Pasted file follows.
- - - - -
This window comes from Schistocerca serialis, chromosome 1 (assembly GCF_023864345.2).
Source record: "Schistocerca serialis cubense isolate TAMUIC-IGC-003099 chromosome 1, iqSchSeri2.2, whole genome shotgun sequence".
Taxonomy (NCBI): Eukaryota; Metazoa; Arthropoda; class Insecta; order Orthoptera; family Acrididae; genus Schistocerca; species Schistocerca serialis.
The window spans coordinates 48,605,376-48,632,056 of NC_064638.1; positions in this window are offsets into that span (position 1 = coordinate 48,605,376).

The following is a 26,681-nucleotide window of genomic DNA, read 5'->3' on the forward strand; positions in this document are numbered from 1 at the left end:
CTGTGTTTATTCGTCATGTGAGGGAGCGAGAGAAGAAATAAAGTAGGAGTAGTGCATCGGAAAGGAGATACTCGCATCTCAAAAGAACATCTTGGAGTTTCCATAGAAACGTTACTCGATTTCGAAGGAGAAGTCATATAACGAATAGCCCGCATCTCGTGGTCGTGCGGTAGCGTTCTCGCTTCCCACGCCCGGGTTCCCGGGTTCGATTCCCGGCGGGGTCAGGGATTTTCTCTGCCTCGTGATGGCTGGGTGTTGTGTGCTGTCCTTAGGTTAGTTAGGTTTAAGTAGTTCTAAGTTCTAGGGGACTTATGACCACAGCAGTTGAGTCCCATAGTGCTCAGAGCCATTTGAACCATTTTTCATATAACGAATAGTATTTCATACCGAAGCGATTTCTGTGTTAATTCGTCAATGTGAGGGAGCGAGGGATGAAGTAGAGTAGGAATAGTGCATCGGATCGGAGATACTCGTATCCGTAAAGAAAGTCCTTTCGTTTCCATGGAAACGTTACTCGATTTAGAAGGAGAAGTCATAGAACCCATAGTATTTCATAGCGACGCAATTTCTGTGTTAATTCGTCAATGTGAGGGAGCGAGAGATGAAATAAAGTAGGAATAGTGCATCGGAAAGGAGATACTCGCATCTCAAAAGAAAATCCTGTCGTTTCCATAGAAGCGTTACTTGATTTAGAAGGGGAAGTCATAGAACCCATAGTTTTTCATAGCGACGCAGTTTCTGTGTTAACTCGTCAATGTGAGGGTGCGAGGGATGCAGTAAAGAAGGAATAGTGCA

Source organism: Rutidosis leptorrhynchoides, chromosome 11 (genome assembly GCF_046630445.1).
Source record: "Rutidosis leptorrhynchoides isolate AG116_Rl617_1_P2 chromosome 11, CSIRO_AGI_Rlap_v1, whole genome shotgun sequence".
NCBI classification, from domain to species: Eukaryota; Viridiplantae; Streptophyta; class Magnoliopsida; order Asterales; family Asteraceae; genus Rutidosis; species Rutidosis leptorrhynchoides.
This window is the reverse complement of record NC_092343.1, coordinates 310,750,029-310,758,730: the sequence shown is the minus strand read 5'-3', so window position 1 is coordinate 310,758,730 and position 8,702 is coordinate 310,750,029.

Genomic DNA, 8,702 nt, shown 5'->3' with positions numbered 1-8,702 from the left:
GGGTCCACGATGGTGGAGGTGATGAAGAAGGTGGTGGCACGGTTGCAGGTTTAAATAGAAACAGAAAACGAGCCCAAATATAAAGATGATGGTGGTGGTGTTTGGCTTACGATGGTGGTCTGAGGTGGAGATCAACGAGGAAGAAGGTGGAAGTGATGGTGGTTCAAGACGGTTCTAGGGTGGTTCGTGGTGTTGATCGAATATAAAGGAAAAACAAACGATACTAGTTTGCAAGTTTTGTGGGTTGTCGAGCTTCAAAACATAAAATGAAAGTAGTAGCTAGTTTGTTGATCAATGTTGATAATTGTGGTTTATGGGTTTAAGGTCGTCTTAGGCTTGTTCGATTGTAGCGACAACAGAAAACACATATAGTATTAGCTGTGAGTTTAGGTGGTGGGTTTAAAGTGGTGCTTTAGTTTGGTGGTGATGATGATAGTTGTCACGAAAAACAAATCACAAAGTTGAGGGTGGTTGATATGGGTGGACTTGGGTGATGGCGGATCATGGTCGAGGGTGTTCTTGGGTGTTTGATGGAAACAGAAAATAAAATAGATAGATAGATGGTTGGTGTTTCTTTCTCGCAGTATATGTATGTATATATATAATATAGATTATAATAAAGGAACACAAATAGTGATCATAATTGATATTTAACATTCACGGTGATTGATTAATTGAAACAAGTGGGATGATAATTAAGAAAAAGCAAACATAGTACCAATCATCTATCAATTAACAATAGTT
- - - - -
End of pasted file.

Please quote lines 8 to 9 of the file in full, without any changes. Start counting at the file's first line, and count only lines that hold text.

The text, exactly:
Source record: "Rutidosis leptorrhynchoides isolate AG116_Rl617_1_P2 chromosome 11, CSIRO_AGI_Rlap_v1, whole genome shotgun sequence".
NCBI classification, from domain to species: Eukaryota; Viridiplantae; Streptophyta; class Magnoliopsida; order Asterales; family Asteraceae; genus Rutidosis; species Rutidosis leptorrhynchoides.